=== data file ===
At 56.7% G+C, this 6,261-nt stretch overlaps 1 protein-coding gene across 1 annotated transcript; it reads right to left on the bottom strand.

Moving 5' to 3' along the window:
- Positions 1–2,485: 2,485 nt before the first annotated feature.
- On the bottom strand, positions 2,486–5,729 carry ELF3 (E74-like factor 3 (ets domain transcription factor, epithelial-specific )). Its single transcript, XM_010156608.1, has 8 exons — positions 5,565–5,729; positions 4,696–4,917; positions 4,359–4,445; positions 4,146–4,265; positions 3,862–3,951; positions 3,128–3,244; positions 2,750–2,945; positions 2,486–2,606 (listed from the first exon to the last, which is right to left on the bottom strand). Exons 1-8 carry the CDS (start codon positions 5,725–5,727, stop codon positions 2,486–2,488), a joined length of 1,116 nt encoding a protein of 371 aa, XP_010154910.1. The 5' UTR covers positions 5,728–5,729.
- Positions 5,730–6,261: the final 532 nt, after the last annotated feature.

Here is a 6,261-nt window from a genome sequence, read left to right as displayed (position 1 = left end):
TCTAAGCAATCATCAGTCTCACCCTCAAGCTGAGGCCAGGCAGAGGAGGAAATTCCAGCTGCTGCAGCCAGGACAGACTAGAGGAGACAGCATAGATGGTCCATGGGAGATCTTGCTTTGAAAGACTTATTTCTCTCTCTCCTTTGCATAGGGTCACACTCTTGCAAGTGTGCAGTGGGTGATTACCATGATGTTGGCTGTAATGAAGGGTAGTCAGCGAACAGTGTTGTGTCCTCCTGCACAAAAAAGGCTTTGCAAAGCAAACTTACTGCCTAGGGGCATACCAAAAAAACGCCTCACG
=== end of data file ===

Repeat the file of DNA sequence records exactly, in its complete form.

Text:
At 56.7% G+C, this 6,261-nt stretch overlaps 1 protein-coding gene across 1 annotated transcript; it reads right to left on the bottom strand.

Moving 5' to 3' along the window:
- Positions 1–2,485: 2,485 nt before the first annotated feature.
- On the bottom strand, positions 2,486–5,729 carry ELF3 (E74-like factor 3 (ets domain transcription factor, epithelial-specific )). Its single transcript, XM_010156608.1, has 8 exons — positions 5,565–5,729; positions 4,696–4,917; positions 4,359–4,445; positions 4,146–4,265; positions 3,862–3,951; positions 3,128–3,244; positions 2,750–2,945; positions 2,486–2,606 (listed from the first exon to the last, which is right to left on the bottom strand). Exons 1-8 carry the CDS (start codon positions 5,725–5,727, stop codon positions 2,486–2,488), a joined length of 1,116 nt encoding a protein of 371 aa, XP_010154910.1. The 5' UTR covers positions 5,728–5,729.
- Positions 5,730–6,261: the final 532 nt, after the last annotated feature.

Here is a 6,261-nt window from a genome sequence, read left to right as displayed (position 1 = left end):
TCTAAGCAATCATCAGTCTCACCCTCAAGCTGAGGCCAGGCAGAGGAGGAAATTCCAGCTGCTGCAGCCAGGACAGACTAGAGGAGACAGCATAGATGGTCCATGGGAGATCTTGCTTTGAAAGACTTATTTCTCTCTCTCCTTTGCATAGGGTCACACTCTTGCAAGTGTGCAGTGGGTGATTACCATGATGTTGGCTGTAATGAAGGGTAGTCAGCGAACAGTGTTGTGTCCTCCTGCACAAAAAAGGCTTTGCAAAGCAAACTTACTGCCTAGGGGCATACCAAAAAAACGCCTCACG